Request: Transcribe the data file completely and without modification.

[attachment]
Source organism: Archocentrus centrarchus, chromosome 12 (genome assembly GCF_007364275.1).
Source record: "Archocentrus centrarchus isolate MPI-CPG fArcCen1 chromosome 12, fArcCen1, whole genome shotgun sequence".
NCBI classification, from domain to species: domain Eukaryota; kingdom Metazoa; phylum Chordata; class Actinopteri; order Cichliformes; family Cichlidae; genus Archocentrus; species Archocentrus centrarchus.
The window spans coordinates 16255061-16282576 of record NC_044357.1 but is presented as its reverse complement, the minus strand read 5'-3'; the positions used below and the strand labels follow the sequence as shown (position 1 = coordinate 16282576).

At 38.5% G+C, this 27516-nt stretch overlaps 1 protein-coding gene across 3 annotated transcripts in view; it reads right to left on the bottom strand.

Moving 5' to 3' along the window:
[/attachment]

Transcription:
Source organism: Archocentrus centrarchus, chromosome 12 (genome assembly GCF_007364275.1).
Source record: "Archocentrus centrarchus isolate MPI-CPG fArcCen1 chromosome 12, fArcCen1, whole genome shotgun sequence".
NCBI classification, from domain to species: domain Eukaryota; kingdom Metazoa; phylum Chordata; class Actinopteri; order Cichliformes; family Cichlidae; genus Archocentrus; species Archocentrus centrarchus.
The window spans coordinates 16255061-16282576 of record NC_044357.1 but is presented as its reverse complement, the minus strand read 5'-3'; the positions used below and the strand labels follow the sequence as shown (position 1 = coordinate 16282576).

At 38.5% G+C, this 27516-nt stretch overlaps 1 protein-coding gene across 3 annotated transcripts in view; it reads right to left on the bottom strand.

Moving 5' to 3' along the window: